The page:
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Breast Cancer Awareness

Every October, we commemorate Breast Cancer Awareness month, an opportunity to spread awareness about the disease that kills nearly 41,000 women every year. mAlthough the exact causes of Breast Cancer are unknown, here are some sobering facts about how it affects women:

  • Breast cancer is the most common cancer for women worldwide

  • 1 in 8 women receive a breast cancer diagnosis

  • On average, every 2 minutes a female is diagnosed with breast cancer

  • 1 woman will die of breast cancer every 13 minutes

  • Over 3.3 million breast cancer survivors are alive in the U.S. today

  • An estimated 2,470 men will be diagnosed with breast cancer

  • 1 in 1,000 men will receive a breast cancer diagnosis

  • Breast cancer occurrence and death rates generally increase with age

  • Only 5-10% of individuals diagnosed have a family history of breast cancer

  • African American women have the highest mortality rate from breast cancer as they tend to be diagnosed later and with more aggressive cancers.

  • Breast cancer incidence rates are higher among Black women than white women for women under age 45.

  • Black women are more likely than white women to get triple-negative breast cancer, a kind of breast cancer that often is aggressive and comes back after treatment.

  • Never having given birth and not breastfeeding have also been linked to an increased risk of breast cancer.

  • The increasing breast cancer rates in all Black Women – regardless of country of origin- have been partly linked to a movement towards a more modern lifestyle.

Breast cancer can affect anyone. While you cannot change your genetic makeup, you can make lifestyle changes that can help reduce your risk. Identify unhealthy behaviors and take action to change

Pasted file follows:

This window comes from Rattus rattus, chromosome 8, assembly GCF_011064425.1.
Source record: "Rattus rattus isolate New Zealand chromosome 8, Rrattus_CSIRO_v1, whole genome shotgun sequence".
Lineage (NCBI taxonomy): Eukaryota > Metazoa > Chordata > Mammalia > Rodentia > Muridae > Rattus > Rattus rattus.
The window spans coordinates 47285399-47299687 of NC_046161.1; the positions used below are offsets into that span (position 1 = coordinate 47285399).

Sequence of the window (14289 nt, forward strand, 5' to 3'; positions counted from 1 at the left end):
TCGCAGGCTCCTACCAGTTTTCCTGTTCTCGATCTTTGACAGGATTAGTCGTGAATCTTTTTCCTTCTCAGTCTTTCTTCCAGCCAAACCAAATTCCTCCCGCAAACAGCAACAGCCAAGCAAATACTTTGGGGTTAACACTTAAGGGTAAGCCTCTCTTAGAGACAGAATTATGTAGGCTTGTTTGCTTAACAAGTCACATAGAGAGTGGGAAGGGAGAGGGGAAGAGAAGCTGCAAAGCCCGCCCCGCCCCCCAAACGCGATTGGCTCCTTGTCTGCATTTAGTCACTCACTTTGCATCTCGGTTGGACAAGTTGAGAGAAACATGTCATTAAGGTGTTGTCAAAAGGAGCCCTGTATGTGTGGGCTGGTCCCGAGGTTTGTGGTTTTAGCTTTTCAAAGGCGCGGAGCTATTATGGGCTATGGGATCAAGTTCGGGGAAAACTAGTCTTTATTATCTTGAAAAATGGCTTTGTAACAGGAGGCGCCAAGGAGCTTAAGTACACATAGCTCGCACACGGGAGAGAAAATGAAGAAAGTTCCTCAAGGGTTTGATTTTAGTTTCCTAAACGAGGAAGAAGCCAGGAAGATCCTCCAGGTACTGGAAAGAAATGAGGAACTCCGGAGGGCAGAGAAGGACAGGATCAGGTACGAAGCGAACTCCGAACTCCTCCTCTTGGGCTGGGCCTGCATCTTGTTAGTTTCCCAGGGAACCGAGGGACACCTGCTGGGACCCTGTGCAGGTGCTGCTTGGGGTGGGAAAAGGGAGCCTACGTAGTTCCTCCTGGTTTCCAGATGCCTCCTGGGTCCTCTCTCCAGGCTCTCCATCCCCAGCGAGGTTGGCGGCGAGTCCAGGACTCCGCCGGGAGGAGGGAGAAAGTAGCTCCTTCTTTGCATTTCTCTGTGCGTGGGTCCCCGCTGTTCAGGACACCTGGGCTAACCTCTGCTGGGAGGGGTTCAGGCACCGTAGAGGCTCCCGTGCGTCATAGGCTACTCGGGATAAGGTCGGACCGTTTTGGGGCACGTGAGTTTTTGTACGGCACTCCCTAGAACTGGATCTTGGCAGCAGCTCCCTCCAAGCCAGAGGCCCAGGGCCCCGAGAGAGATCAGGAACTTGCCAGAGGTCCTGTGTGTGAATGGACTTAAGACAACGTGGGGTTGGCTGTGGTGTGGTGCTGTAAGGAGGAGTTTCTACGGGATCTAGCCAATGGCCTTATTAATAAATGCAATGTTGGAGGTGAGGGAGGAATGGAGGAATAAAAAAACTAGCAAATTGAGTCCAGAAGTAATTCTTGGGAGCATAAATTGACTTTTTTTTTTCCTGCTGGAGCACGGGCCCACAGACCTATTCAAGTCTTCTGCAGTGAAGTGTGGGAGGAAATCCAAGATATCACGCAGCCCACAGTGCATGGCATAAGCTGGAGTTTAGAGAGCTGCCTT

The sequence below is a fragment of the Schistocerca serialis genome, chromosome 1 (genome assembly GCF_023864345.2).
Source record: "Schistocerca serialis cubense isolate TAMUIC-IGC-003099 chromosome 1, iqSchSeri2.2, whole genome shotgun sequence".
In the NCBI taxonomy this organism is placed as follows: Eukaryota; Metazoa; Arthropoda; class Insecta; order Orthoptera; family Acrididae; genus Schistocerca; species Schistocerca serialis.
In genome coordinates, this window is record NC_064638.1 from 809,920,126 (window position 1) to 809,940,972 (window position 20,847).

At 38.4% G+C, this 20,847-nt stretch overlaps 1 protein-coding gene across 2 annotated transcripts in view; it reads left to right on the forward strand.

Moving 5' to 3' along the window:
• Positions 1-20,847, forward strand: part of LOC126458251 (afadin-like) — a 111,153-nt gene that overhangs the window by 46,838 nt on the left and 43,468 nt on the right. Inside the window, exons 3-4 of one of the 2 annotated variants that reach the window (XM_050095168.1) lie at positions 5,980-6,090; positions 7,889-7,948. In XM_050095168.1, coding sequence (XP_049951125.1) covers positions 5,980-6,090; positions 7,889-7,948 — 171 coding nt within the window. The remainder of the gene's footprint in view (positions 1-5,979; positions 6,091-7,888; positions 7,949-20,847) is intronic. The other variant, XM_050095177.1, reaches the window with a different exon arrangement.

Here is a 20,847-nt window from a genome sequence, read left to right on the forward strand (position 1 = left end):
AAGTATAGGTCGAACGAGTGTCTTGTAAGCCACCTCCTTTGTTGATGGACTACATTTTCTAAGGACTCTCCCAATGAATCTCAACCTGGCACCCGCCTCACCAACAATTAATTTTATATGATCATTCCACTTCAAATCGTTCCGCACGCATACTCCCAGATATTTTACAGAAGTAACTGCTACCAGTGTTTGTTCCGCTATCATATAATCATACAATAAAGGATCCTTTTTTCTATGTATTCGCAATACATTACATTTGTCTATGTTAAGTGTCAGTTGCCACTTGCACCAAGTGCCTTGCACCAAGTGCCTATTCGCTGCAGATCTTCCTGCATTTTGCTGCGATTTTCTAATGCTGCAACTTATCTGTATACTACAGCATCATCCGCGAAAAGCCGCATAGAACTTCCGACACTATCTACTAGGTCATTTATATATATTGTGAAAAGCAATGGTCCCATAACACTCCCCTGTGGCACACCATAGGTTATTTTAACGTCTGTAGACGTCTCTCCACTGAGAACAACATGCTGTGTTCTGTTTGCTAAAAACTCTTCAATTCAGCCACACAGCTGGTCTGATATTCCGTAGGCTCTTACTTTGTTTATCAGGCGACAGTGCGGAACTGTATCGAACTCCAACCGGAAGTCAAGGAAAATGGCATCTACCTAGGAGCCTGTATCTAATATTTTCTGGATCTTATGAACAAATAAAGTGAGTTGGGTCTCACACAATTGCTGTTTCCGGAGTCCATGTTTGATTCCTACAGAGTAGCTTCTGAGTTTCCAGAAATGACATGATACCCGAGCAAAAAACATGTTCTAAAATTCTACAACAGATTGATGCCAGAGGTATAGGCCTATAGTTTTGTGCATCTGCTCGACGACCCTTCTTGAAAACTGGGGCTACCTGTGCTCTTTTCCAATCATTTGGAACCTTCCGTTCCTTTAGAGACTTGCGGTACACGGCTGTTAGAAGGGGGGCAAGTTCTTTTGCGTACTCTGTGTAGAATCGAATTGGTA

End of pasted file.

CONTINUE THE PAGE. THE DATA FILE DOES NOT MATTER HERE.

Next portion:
An inadequate diet can negatively affect the health of the body’s cells as well as contribute to obesity. A nutritious diet is a key component of weight management, and certain eating patterns have been associated with a reduced risk of chronic disease, including cancer.

A diet which consists of vegetables, fruits, whole grains, fish, and olive oil has consistently been associated with a decreased risk of breast cancer. Evidence suggests that people who eat a diet that is rich in fruits and vegetables and high in fiber may have a slightly lower lifetime risk of developing breast cancer.

No foods can prevent or cure breast cancer, but some can boost your immune system and may help lower your risk. Foods to add to your diet include:

  • High-fiber foods (beans, lentils)

  • Soy, tofu

  • Cruciferous vegetables (arugula, Brussels sprouts, cauliflower)

  • Carotenoid vegetables (carrots, leafy greens)

  • Citrus fruits (lemons, grapefruit)

  • Berries (cranberries, strawberries, blueberries, raspberries, blackberries)

  • Fatty fish (tuna, salmon, sardines, trout)

  • Coffee or green tea (three to five cups of coffee may slightly lower breast cancer risk)3

Foods and beverages that you may want to avoid or limit, include:

  • Soda

  • Alcohol

  • High-sodium (salt) foods (e.g., processed and fast food)

Emphasizing changeable, preventable and lifestyle risk factors is essential to developing a strategy for breast cancer prevention including:

· Smoking: Smoking raises the risk for all cancers, including breast cancer in Black women.

  • Heavy alcohol use: Having one drink per day has been found to increase breast cancer risk by 7% to 10% in adult women.

  • Obesity: Black women have the highest obesity rates in the United States. High body weight women are 1.5 times more likely to develop breast cancer after menopause. High body weight is known to be associated with increased inflammation and alterations in serum levels of potential growth regulators

  • Sedentary lifestyle: Physical activity is protective against breast cancer by as much as 25% to 30%.

  • Exposure to radiation: Young women who have had radiation therapy for another condition are especially at high risk.

  • Taking certain forms of hormone replacement therapy for five or more years has been associated with a higher risk of breast cancer including taking diethylstilbestrol (DES). Women who took DES have a higher risk of developing breast cancer later in life.

Although there are many ways to join in the fight against Breast Cancer, it is important that we remember and remind others of the basic steps all women should engage in to protect themselves against this threat.


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